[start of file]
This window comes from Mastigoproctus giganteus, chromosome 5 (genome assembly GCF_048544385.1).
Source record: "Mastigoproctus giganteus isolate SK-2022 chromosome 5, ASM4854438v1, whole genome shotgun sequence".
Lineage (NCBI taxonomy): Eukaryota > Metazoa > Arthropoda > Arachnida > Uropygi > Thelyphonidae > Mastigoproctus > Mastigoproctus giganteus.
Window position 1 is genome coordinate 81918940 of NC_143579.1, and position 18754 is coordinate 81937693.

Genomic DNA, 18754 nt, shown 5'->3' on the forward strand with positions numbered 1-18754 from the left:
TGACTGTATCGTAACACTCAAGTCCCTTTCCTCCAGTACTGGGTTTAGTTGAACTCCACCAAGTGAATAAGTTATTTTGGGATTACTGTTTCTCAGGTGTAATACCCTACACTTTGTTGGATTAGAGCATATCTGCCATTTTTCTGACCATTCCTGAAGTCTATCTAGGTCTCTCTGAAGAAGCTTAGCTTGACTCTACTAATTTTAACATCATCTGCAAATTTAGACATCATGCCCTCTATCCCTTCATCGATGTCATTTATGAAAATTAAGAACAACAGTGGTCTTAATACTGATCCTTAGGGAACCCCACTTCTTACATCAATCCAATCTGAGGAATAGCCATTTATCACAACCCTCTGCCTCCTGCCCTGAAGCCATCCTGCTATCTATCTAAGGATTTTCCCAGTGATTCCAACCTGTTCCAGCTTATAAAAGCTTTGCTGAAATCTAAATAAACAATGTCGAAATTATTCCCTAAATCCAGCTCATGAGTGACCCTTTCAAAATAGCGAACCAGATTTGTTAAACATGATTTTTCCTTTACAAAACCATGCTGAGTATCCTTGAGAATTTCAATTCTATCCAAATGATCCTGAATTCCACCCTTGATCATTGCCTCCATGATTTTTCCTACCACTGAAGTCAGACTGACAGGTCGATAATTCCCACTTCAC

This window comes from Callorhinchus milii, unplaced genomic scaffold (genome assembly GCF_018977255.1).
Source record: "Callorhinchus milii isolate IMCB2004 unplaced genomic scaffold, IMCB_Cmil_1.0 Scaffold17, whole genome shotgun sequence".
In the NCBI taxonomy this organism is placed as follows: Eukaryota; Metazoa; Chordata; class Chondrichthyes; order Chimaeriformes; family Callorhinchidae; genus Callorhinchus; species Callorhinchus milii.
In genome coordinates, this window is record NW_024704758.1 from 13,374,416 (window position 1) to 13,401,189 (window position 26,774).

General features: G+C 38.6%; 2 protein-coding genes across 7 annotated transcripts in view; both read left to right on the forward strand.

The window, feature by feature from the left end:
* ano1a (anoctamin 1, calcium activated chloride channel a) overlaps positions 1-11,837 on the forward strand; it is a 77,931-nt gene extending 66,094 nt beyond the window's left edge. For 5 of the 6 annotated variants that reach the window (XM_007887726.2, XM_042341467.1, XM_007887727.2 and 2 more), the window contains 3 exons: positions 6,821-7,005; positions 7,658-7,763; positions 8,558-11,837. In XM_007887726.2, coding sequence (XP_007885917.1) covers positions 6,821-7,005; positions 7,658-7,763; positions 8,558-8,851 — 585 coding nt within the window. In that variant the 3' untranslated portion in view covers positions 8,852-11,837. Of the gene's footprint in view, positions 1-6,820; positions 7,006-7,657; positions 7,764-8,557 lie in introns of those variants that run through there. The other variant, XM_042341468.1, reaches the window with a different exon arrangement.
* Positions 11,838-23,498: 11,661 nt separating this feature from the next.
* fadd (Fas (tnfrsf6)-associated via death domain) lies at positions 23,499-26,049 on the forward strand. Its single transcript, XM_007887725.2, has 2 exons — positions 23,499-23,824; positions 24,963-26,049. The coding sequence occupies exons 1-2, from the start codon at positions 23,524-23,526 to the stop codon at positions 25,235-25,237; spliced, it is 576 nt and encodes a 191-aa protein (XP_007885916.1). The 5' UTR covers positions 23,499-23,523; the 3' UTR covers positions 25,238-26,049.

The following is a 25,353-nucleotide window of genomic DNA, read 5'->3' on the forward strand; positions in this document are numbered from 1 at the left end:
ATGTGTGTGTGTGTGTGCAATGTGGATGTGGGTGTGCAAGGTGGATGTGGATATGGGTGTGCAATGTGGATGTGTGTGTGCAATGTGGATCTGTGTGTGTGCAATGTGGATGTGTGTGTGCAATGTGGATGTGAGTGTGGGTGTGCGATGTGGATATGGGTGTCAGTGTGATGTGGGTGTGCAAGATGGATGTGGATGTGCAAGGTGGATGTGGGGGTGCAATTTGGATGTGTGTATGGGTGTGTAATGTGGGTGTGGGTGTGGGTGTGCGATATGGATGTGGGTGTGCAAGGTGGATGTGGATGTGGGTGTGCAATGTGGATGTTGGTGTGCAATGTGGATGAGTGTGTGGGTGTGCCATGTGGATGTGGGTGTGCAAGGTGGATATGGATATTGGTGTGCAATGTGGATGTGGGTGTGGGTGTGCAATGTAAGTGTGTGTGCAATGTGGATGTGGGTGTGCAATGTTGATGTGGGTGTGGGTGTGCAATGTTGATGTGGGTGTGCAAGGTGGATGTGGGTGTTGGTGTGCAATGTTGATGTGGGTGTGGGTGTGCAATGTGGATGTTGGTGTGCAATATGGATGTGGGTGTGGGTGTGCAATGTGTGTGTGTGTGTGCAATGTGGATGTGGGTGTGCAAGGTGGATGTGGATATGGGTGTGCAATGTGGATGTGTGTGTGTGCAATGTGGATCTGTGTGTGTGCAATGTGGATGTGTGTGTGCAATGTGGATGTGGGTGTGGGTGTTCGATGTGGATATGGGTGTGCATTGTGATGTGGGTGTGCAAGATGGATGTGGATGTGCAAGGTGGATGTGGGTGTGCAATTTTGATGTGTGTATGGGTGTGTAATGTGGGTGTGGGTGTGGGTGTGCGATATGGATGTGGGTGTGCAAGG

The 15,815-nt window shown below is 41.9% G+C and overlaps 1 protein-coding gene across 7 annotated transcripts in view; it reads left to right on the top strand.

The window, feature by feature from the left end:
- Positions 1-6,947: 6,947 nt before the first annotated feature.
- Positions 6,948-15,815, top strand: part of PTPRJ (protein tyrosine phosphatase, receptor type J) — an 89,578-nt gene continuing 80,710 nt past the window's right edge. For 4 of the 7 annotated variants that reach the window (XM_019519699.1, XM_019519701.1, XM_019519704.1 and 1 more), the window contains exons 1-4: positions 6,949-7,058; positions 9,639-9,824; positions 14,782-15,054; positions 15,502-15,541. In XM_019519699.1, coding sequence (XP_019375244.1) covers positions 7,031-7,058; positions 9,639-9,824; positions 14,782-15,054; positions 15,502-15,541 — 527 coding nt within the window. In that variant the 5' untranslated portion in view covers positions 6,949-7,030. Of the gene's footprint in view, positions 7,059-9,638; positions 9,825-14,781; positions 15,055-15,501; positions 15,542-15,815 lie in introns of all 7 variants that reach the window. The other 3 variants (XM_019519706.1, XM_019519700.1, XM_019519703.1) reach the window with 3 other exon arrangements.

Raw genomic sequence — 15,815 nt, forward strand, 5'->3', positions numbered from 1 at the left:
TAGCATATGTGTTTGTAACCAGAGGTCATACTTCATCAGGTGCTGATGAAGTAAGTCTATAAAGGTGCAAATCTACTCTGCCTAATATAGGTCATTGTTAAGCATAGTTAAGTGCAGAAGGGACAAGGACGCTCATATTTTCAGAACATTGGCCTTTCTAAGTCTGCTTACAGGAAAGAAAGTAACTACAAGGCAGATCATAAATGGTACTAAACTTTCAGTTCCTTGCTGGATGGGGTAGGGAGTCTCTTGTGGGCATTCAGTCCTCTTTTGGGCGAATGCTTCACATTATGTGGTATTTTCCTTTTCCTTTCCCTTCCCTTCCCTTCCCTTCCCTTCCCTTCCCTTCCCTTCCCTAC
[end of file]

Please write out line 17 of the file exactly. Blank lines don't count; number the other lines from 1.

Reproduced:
ATGTGTGTGTGTGTGTGCAATGTGGATGTGGGTGTGCAAGGTGGATGTGGATATGGGTGTGCAATGTGGATGTGTGTGTGCAATGTGGATCTGTGTGTGTGCAATGTGGATGTGTGTGTGCAATGTGGATGTGAGTGTGGGTGTGCGATGTGGATATGGGTGTCAGTGTGATGTGGGTGTGCAAGATGGATGTGGATGTGCAAGGTGGATGTGGGGGTGCAATTTGGATGTGTGTATGGGTGTGTAATGTGGGTGTGGGTGTGGGTGTGCGATATGGATGTGGGTGTGCAAGGTGGATGTGGATGTGGGTGTGCAATGTGGATGTTGGTGTGCAATGTGGATGAGTGTGTGGGTGTGCCATGTGGATGTGGGTGTGCAAGGTGGATATGGATATTGGTGTGCAATGTGGATGTGGGTGTGGGTGTGCAATGTAAGTGTGTGTGCAATGTGGATGTGGGTGTGCAATGTTGATGTGGGTGTGGGTGTGCAATGTTGATGTGGGTGTGCAAGGTGGATGTGGGTGTTGGTGTGCAATGTTGATGTGGGTGTGGGTGTGCAATGTGGATGTTGGTGTGCAATATGGATGTGGGTGTGGGTGTGCAATGTGTGTGTGTGTGTGCAATGTGGATGTGGGTGTGCAAGGTGGATGTGGATATGGGTGTGCAATGTGGATGTGTGTGTGTGCAATGTGGATCTGTGTGTGTGCAATGTGGATGTGTGTGTGCAATGTGGATGTGGGTGTGGGTGTTCGATGTGGATATGGGTGTGCATTGTGATGTGGGTGTGCAAGATGGATGTGGATGTGCAAGGTGGATGTGGGTGTGCAATTTTGATGTGTGTATGGGTGTGTAATGTGGGTGTGGGTGTGGGTGTGCGATATGGATGTGGGTGTGCAAGG